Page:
College Board to revamp AP World History offerings next year

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WORLD OF LEARNING: AP World History teacher Shawna Matteson supervises her fourth block class Tuesday as they wrap up the first two units on laptops[0-600 BCE]. Photo by George Frey.

Ethan Hayes

During the summer the College Board anounced plans to refashion the structure of Advanced Placement (AP) World History. The change, scheduled for the 2019-20 school year, intends to split the curriculum of AP World History in half. Instead of teaching from the Paleolithic Era to present day, two separate courses would divide up the eras into two separate courses. The classes would split into World History: AP World History: Ancient (ending at 1200 CE) and AP World History: Modern (beginning at 1200 CE).
While AP World: Modern is confirmed, the College Board still needs approval to create AP World: Ancient, an additional course. the class requires 15 percent of all high schools that offer AP classes to confirm interest in offering the new course, and 15 percent equates to about 2,500 high schools, according to the College Board. Additionally, 100 colleges must indicate to the College Board a specific credit they would give high school students who sufficiently score well on the end of the year AP test in AP World: Ancient.
Applications for interested high schools and colleges opened Sept. 1, and College Board will update the affirmative count on its website quarterly.
The College Board justified the amendments in a statement on its website saying, “a majority of AP World History teachers have told us that they were teaching too little about too much. Students’ essay scores on the end-of-year AP Exam have reflected that overwhelming challenge.”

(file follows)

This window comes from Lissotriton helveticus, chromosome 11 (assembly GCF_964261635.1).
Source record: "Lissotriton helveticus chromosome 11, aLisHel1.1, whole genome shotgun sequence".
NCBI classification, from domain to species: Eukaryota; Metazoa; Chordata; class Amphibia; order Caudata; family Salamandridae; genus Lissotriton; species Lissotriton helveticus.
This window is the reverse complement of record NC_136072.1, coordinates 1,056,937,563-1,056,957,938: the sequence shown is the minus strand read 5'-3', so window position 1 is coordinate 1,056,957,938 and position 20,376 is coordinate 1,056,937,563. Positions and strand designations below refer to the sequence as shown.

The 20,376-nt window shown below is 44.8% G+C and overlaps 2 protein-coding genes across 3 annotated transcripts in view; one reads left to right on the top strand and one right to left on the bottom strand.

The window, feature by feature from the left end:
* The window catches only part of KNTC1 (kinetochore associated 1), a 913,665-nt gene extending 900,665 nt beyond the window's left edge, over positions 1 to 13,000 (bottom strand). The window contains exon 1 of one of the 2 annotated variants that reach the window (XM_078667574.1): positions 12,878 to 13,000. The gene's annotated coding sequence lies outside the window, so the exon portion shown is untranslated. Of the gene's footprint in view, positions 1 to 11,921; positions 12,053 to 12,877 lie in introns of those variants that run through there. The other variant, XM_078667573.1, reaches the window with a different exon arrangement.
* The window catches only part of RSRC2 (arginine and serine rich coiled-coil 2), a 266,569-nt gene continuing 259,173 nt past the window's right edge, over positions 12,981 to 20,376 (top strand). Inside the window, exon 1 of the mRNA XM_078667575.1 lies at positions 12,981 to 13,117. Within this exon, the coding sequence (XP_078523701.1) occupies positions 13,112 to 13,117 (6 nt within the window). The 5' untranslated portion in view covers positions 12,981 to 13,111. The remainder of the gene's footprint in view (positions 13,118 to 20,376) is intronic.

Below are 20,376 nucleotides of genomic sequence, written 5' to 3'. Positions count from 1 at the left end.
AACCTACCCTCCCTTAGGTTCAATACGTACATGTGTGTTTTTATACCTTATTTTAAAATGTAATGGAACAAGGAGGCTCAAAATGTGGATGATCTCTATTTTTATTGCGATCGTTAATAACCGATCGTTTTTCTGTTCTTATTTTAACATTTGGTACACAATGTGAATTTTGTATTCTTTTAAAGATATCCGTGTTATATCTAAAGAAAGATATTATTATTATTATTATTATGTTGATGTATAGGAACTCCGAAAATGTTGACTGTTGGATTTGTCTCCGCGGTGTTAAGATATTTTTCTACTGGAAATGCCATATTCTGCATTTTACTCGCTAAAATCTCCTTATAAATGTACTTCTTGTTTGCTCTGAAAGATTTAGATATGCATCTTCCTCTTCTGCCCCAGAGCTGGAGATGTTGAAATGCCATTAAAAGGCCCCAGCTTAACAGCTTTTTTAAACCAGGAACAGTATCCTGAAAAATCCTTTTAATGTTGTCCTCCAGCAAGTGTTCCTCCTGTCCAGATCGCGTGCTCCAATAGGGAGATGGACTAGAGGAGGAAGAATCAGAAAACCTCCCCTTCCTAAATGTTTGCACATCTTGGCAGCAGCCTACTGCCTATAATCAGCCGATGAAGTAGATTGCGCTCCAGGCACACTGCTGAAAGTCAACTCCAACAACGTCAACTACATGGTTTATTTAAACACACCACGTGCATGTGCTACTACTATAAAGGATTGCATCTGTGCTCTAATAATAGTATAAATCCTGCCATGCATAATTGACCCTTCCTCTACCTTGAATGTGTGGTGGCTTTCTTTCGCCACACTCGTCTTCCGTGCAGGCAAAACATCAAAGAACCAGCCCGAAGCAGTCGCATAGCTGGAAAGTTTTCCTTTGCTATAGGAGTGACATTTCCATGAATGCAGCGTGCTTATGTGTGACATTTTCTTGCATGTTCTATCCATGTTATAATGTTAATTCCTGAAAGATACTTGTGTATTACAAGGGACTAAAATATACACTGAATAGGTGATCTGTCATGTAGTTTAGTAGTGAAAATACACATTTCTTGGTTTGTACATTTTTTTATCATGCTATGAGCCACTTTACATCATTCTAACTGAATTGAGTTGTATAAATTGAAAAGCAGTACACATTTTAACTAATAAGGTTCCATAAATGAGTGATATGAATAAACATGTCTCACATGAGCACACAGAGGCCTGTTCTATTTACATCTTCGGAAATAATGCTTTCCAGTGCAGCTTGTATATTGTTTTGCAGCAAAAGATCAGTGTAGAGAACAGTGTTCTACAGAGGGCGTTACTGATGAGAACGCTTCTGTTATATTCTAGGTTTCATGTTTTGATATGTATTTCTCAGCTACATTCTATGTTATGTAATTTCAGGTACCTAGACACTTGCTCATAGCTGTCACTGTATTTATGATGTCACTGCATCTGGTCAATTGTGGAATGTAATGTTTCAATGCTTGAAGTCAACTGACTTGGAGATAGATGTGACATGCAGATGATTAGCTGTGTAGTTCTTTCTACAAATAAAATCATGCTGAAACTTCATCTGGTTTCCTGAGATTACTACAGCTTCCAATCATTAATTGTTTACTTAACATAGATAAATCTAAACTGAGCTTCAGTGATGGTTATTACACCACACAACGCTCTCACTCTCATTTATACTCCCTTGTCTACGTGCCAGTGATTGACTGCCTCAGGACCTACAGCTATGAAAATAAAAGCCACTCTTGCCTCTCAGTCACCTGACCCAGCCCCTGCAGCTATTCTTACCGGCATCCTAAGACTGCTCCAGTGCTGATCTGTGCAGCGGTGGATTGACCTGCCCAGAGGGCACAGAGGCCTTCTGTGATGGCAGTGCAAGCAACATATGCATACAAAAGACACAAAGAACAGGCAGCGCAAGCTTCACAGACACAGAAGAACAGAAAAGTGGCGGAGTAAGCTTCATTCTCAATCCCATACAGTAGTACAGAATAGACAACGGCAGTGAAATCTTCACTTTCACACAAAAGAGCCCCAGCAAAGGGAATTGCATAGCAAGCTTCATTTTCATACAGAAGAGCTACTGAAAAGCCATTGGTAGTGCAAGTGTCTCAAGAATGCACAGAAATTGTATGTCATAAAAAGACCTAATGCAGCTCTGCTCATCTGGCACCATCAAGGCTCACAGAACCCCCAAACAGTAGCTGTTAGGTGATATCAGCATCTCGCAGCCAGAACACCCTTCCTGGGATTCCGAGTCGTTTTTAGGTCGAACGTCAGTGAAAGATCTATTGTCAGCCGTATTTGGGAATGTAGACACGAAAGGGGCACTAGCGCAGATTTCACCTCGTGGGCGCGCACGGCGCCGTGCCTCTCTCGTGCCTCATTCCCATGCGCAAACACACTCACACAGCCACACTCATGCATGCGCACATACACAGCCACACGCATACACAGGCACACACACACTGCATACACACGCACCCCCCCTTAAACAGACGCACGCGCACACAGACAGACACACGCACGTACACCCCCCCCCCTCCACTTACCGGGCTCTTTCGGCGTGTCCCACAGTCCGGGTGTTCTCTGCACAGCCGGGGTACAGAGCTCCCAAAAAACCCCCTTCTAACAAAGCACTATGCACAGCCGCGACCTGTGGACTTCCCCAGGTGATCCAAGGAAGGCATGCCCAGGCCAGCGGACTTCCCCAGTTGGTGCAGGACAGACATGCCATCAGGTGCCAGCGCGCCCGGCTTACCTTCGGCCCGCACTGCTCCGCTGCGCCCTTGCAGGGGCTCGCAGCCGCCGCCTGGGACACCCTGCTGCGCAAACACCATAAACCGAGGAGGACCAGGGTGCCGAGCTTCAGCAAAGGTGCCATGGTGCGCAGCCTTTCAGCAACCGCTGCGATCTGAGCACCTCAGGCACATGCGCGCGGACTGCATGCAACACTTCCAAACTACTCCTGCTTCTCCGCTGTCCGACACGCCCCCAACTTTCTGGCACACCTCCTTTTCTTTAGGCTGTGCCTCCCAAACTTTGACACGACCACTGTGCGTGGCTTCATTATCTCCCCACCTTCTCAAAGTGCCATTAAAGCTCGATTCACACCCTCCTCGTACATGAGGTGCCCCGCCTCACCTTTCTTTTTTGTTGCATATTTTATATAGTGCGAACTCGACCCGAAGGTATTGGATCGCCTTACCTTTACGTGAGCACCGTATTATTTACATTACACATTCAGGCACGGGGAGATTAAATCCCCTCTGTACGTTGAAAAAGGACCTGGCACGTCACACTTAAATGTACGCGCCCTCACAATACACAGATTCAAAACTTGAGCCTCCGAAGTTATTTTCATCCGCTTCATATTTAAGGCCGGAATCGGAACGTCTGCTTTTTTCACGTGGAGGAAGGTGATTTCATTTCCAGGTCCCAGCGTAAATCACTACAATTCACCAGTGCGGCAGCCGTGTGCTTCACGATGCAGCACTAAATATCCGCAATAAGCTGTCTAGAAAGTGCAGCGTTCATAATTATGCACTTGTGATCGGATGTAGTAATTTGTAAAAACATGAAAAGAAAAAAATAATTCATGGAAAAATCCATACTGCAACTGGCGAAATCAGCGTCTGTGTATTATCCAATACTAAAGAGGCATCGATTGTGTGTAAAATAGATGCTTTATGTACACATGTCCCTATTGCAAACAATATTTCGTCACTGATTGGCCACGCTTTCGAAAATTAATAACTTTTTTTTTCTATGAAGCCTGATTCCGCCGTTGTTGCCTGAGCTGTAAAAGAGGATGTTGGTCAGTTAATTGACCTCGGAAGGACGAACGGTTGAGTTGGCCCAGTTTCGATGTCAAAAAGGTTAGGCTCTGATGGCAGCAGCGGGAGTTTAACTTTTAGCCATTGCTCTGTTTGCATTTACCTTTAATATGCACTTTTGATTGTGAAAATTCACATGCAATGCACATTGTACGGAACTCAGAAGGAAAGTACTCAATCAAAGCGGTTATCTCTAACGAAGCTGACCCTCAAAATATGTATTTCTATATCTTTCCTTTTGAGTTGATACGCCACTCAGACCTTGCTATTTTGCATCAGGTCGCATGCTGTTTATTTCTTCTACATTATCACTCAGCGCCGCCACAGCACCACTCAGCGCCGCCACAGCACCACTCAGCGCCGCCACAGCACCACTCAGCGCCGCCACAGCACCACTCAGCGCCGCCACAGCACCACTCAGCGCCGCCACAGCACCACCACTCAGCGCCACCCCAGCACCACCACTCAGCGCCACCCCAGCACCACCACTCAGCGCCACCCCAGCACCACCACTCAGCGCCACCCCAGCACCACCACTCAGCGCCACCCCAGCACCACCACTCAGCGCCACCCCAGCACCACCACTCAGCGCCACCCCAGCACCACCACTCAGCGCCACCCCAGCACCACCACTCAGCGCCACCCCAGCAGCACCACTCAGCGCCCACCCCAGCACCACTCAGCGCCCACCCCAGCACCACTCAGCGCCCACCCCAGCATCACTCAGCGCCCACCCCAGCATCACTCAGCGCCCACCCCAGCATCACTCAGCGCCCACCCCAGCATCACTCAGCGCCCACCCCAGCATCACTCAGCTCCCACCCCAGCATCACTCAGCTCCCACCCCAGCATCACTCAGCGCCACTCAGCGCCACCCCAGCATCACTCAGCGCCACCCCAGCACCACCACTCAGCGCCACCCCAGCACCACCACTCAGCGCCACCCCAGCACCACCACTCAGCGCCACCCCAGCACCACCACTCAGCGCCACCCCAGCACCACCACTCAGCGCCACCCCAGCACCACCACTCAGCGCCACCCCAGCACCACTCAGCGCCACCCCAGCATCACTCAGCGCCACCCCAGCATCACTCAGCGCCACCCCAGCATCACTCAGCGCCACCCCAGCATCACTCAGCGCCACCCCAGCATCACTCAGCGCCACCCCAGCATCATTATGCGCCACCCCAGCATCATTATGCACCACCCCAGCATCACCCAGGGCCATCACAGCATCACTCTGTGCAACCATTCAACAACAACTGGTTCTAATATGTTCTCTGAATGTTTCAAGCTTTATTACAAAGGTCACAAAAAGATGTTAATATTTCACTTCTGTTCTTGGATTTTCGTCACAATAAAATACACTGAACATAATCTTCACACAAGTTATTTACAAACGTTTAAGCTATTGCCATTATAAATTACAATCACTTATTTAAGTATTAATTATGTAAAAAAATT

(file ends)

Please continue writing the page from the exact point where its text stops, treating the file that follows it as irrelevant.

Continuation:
RBHS AP World History teacher David Graham, however, disapproves of the proposed changes in fear the new curriculum will be too European centric.
“I didn’t think it was warranted, nor did I think the decision that they made on when to make the cut off was in the spirit of what AP World was originally intended to do,” Graham said. “The original intent of AP was to place the west in the context of the larger world. . . In other words they didn’t want it to be western centric. They wanted it to be about the west as part of the larger process of civilization around the world during this time.”
Sophomore AP World student Kierra Pilot said she would take both AP World classes but doesn’t prefer the split. Currently Pilot is learning about the first civilizations, which under the College Board’s decision, would be taught in AP World History: Ancient.
“I think the changing of the AP curriculum is illogical because the students aren’t getting the full experience of AP World,” Pilot said. “Starting in the 1200s would not make sense because it’s completely skipping over an important aspect of human life.”
Junior Savannah Cunneen, who took AP World History last year, supports the scheduled changes to prevent rushed instruction as well as provide a more in depth study of world history. Cunneen said she felt the last couple of periods covered in her AP World History class were hurried and skipped interesting parts of history.
“Yeah, I think that will be helpful; there’s always more you can learn about a period in time,” Cunneen said. “. . .[It] would have been cool to get a little more time to have a better understanding before the test since it is such a long period of time.”
The College Board furthers its reasoning by stating universities cover world history over multiple courses. AP classes are supposed to model college courses for college credits, the reason a change in curriculum is validated. The Board also said student essay scores on the end-of-year AP exam reflected educators’ concerns of a surface level study.
“Personally, I felt very overwhelmed while studying for the test, but I just think [the change is a bit ineffective]” Cunneen said, “because the piece they cut out wasn’t a huge percentage of the content that was asked on the test.”
According to the College Board’s student score distribution, a majority of students (56.2 percent) who took the AP World History exam received a score of three, four or five on the exam. Graham doesn’t think the College Board’s concern about poor AP test scores applies to RBHS and believes his students, on average, are hitting the marks.
“When 86 to 90 percent of your students get a three, a four or a five on the test, depending on the year. The majority of our kids got fours or fives,” Graham said. “AP World [History] at RBHS has an incredible track record versus the rest of the country in preparing kids in what the AP World [History] curriculum was intended to do, which is to get them ready for college at that level.”